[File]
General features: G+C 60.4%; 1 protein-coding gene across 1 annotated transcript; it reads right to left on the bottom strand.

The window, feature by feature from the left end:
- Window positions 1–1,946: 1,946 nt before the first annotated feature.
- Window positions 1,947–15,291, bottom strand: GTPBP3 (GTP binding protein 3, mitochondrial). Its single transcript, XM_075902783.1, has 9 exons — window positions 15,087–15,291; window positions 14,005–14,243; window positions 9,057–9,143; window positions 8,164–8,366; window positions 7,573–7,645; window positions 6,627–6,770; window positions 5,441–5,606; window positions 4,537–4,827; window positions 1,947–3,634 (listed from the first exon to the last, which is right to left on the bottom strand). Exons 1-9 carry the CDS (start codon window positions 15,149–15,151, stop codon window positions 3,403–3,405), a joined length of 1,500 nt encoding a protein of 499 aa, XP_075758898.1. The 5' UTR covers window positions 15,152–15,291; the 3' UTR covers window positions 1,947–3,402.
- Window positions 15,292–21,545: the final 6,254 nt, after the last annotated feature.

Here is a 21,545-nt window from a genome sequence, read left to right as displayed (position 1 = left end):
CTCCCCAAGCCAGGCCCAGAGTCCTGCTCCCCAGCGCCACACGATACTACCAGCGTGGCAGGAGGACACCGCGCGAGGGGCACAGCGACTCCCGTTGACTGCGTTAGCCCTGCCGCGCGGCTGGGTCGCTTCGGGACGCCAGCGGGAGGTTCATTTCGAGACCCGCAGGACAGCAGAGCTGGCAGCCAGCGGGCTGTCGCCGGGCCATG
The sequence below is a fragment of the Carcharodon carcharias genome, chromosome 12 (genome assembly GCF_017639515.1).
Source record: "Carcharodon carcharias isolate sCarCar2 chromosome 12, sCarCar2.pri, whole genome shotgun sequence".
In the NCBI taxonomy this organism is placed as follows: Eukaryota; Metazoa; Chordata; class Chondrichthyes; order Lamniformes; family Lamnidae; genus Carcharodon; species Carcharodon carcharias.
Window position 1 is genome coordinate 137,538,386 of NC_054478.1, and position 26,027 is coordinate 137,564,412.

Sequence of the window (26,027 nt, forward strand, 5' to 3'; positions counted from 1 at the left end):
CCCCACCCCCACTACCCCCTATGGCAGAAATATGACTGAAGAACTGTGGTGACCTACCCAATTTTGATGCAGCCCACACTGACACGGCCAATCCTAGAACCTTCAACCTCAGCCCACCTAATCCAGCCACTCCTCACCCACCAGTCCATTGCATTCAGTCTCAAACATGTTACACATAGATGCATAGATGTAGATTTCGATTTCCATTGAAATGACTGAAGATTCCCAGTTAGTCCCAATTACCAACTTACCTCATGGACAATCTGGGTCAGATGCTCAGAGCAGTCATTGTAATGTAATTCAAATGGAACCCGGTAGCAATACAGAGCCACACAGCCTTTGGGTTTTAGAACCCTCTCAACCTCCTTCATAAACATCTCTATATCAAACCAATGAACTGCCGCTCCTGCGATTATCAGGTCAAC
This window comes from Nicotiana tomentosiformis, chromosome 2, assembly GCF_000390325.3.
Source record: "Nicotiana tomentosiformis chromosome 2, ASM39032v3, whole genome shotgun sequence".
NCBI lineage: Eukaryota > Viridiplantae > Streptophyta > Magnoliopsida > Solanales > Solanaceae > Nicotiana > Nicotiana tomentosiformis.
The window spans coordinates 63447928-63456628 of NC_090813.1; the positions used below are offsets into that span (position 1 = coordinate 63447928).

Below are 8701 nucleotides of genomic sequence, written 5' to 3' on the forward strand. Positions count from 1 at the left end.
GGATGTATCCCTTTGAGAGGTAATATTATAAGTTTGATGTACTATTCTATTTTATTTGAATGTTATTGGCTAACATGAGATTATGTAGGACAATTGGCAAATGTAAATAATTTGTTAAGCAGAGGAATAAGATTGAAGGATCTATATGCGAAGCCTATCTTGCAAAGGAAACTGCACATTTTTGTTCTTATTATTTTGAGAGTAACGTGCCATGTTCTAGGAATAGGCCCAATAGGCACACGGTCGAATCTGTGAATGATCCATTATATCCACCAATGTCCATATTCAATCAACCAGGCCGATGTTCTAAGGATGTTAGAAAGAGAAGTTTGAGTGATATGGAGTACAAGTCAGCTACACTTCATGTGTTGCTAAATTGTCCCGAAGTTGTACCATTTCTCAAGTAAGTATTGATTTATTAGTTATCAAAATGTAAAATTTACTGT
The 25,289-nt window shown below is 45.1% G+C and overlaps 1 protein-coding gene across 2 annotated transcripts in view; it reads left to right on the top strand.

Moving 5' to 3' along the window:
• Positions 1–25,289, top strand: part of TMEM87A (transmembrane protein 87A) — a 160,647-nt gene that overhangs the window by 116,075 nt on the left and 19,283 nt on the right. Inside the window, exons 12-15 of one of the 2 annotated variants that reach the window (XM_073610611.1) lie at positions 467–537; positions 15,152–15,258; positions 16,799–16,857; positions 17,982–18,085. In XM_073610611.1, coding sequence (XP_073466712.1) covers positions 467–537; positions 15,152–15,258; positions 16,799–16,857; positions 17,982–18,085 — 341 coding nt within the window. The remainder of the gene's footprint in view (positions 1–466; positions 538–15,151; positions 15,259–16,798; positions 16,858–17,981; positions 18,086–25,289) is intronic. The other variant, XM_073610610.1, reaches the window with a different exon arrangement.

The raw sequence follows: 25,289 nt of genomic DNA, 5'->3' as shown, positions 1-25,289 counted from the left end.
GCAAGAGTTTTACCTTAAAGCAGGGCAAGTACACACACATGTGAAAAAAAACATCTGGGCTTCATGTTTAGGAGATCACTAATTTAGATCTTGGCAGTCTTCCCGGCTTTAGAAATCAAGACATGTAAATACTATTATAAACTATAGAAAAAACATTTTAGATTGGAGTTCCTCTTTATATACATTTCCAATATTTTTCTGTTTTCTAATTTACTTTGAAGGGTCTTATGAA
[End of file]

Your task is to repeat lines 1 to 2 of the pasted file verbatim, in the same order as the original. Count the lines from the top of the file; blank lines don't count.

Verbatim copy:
General features: G+C 60.4%; 1 protein-coding gene across 1 annotated transcript; it reads right to left on the bottom strand.

The window, feature by feature from the left end: